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Osteochondral allograft transplantation in the ankle: a review of current practice

Authors Fuchs D, Kadakia A

Received 26 May 2015

Accepted for publication 2 July 2015

Published 31 August 2015 Volume 2015:7 Pages 95—105


Checked for plagiarism Yes

Review by Single anonymous peer review

Peer reviewer comments 2

Editor who approved publication: Professor Clark Hung

Daniel J Fuchs, Anish R Kadakia

Department of Orthopaedic Surgery, Northwestern Memorial Hospital, Northwestern University, Chicago, IL, USA

Abstract: Osteochondral allograft transplantation is a technique that was first developed to treat cartilage pathology in the knee. Over the past 15 years, this technology has been translated to the treatment of osteochondral lesions and end-stage arthritis of the ankle. For osteochondral lesions of the talus or the tibia, a fresh osteochondral allograft transplant can be fashioned to match a specific defect and is useful for large, cystic or uncontained lesions. For a young patient with end-stage arthritis, bipolar fresh osteochondral allograft transplantation is a treatment alternative to ankle arthrodesis. Evidence for these operations is limited and consists primarily of case series, which have reported variable rates of success and in some cases high rates of complications and reoperations. Nevertheless, these techniques continue to evolve and should be considered as options for patients with certain conditions that are particularly challenging to treat.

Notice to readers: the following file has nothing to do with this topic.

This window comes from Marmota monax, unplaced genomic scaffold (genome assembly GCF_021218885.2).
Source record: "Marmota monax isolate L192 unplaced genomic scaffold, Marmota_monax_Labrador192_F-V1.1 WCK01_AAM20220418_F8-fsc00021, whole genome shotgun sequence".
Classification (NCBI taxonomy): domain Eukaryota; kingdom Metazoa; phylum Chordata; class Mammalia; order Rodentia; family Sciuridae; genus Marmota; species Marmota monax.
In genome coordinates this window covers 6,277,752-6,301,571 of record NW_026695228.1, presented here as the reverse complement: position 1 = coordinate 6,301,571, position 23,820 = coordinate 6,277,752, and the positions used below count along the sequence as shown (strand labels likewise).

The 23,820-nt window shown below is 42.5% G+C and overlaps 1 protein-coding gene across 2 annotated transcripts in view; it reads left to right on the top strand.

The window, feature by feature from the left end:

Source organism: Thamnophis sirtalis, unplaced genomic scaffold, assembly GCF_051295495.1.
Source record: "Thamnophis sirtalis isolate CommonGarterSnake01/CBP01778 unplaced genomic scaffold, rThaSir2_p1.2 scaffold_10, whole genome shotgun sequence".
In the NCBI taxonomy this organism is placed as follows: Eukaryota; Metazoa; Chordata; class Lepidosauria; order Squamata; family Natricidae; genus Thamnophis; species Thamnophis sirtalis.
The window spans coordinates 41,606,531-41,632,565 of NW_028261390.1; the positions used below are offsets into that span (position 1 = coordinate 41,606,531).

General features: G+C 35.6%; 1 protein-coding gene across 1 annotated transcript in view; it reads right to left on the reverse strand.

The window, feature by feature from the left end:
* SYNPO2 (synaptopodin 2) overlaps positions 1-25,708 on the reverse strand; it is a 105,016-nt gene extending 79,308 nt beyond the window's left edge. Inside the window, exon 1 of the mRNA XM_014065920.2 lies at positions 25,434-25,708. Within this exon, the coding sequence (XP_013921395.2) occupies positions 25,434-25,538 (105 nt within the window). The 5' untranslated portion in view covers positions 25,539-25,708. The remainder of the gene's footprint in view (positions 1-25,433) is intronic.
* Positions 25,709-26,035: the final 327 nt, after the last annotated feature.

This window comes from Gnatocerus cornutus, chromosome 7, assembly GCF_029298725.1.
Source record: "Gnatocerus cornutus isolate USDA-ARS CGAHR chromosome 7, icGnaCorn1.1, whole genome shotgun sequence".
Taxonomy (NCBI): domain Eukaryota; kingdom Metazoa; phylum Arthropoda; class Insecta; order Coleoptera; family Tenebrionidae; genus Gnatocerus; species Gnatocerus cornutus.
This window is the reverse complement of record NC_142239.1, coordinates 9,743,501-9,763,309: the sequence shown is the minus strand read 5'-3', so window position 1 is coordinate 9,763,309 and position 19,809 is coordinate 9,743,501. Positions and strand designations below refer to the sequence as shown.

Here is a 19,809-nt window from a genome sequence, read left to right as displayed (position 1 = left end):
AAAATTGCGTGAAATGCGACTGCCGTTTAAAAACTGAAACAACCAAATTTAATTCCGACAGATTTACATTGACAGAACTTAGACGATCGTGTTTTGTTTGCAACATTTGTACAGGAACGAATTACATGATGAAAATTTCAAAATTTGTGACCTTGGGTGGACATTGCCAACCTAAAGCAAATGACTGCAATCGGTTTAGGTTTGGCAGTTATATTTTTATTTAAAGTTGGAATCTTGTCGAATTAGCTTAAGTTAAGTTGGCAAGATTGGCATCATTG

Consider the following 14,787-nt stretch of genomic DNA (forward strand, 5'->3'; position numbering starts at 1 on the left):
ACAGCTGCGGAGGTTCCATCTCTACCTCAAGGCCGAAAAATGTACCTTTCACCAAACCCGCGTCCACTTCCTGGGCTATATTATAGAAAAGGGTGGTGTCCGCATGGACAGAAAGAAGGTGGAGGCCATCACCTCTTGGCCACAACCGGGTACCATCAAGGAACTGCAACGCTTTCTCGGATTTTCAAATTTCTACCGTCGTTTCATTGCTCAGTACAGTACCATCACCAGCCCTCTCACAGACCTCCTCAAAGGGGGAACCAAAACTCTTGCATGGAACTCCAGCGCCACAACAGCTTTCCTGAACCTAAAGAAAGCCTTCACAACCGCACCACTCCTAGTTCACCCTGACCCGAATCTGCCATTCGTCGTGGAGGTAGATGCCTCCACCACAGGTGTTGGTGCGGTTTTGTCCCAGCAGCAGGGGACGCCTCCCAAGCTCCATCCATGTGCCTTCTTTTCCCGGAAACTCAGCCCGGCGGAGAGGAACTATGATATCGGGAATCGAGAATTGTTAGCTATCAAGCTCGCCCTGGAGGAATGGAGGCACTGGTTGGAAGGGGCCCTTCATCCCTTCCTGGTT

Keywords: osteochondral, osteochondritis, allograft, lesion, talus, graft

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